2023 Wrap: A Year End Survey Of Queerness In Streaming

From Adhura to School of Lies, Rainbow Rishta and Kohrra, there has been a range of queer representation we have seen on streaming this year.
2023 Wrap: A Year End Survey Of Queerness In Streaming

Two events animated the end of the year that put queer representation at a fragile fulcrum. One is death (suicide, really). The other is cinema.

Priyanshu Yadav, aka Pranshu, a 16-year old in Ujjain died by suicide. An Instagram character, he used to put up reels of him decked in saris, caked in make-up, inviting both queer adulation — the kind that does not find the need to distinguish queerness from brilliance, or queerness from beauty — but also a steady stream of trolls. His suicide was immediately linked to this bullying, despite both his close friend and mother noting that he used to laugh the trolls off, like water off a duck’s back. But who really knows how deep the acid stings, and what laughter is an incomplete yearning for what pain? The police are currently investigating the cause of suicide. The trolls are still commenting on his videos, thanking him for his death. 

With Priyanshu, I have been itching at this question — what makes us so immediately, intuitively confident ascribing his death to this online bullying as though he did not live a life outside of his social media presence, his queer exhibitionism and that corrosive backlash? Would acknowledging his life beyond the pixels make the case against queer online bullying weaker? 

This news came alongside the release of Kaathal: The Core, a queer film headlined by Malayalam superstar, 72-year old Mammootty. The character he plays— Mathew, a local politician in a small town in Kerala — is married and over the course of the film is divorced by his wife who has had enough of his secret, other life with his male, childhood friend. 

With Kaathal, I have been itching at this question — why do we not get a single moment of Mammootty’s character and his lover together, in love? There are only distances and gazes, full of queer longing and shame, even till the very end. Would that have made the film’s feminism (or its commerce) weaker?

On the one hand, with Priyanshu, there is an over-reading of queerness, where the over-reading begins to feel like essentialism, and on the other hand, with Mammootty, there is a subtle depiction of queerness, where subtlety begins to feel like erasure. These are the two axes between which we seem to be swinging.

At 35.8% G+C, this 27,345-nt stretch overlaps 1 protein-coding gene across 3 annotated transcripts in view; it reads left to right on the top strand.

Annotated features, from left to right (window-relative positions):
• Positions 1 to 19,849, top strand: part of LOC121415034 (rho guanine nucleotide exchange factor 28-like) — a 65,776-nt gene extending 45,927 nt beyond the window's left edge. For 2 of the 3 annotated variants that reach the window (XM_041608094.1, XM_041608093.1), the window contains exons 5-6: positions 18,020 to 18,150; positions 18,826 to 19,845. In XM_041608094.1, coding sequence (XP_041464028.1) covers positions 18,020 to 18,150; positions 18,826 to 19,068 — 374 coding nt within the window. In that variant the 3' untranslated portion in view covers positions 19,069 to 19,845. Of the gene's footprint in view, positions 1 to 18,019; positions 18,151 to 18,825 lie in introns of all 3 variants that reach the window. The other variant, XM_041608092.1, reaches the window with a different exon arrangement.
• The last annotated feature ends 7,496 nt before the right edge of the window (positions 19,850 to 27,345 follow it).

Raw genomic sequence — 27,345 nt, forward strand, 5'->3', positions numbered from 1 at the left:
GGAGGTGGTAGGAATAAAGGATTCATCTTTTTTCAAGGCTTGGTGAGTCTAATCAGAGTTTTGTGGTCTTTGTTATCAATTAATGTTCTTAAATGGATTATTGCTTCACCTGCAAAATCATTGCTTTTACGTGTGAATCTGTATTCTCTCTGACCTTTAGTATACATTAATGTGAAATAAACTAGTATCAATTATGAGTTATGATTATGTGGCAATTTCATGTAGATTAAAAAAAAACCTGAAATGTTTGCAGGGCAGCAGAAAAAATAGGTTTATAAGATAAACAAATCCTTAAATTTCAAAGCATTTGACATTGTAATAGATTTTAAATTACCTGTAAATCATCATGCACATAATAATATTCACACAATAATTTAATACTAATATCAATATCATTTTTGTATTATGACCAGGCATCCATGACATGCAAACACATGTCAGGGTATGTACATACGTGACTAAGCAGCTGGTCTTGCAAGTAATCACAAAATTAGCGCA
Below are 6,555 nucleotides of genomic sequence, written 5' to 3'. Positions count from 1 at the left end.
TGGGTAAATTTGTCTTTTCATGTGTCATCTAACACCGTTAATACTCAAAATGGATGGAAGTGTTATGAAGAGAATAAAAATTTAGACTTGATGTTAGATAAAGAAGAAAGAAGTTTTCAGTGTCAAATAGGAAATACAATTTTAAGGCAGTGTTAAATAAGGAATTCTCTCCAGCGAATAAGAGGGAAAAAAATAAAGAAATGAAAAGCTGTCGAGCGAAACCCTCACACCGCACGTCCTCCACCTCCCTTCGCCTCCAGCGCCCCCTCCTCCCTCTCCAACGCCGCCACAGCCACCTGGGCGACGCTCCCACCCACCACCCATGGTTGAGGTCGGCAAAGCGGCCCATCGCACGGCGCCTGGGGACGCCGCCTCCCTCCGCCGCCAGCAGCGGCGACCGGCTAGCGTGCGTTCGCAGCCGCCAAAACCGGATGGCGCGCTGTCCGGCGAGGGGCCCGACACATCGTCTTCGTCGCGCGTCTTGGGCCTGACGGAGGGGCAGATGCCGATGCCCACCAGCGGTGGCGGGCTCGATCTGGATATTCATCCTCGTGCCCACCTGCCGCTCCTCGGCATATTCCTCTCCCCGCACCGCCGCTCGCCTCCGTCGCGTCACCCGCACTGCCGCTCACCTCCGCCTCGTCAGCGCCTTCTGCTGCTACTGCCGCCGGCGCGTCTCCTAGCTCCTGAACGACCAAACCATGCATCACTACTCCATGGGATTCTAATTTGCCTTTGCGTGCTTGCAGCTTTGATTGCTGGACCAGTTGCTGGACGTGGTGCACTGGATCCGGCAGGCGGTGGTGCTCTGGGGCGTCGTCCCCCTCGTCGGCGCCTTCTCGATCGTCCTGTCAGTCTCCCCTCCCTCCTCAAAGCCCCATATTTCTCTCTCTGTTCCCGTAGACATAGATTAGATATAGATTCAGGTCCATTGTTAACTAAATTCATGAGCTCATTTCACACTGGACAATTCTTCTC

Both these sets of questions pit the imagination against the identity. The imagination is not necessarily an act of excess. The identity, however, is necessarily an act of cowardice, a fear of the imagination and the contradictions and complications it allows. The slipperiness of queerness, what author Garth Greenwell calls an “allergy to definitions”, is to revel in the cracks of our certainty, of our smooth performances. Queer cinema is the evocation of that allergy. When, then, will our cinema break out in hives? 

Haunting and Taunting

The steadfast link between the bullying and death of queer kids — a neat, linear, consummate, causal, connecting thread — is best exemplified in a show like Adhura, with its gay ghost. (Not ghosting, which is its own gay trauma; ghost.) The writing is so intent on making that thread iron-strong, it begins to feel like queerness was introduced into the show only for its capacity to be extinguished. 

Any queer love is established for it to be doomed. Any queer affect is established for it to be bullied; the word “Homo” being peppered so liberally, you wished bullies had an imagination. Queerness does not exist outside of its repercussions; to be queer is to be haunted. 

Adhiraj (Ishwak Singh) longs for his classmate Ninad, whom he hasn’t met since they graduated high school, and he left for the United States of America. Back for a reunion, he has to face the repercussions of what happened at school, the bullying Ninad faced that caused his death — an accidental push — and the litany of murders that Ninad’s ghost — the gay ghost — unleashes. 

In films like Khufiya and shows like Kohrra, too, queerness exists only to be mutilated, to be hurt, to be killed. Both Adhura and Kohrra have gay murderers — a boy, a man — the intent being a conscious revenge for bullying or an instinctive brush of anger from being heart-sick. In that sense, these shows join the thin genre that the film Haddi as well as the streaming series Kaala and Guns and Gulaabs formed this year — with trans murderers — of queer bloodletting. 

The Homo Economicus 

If this queer villainy is the precipice of one axis, queer righteousness is at the other edge. The arms stretch out wide in an intersectional yawn that animates most of the documentary series Rainbow Rishta, featuring a respectful, respectable queerness — the kind that does not find the need to distinguish queerness from brilliance, or queerness from beauty.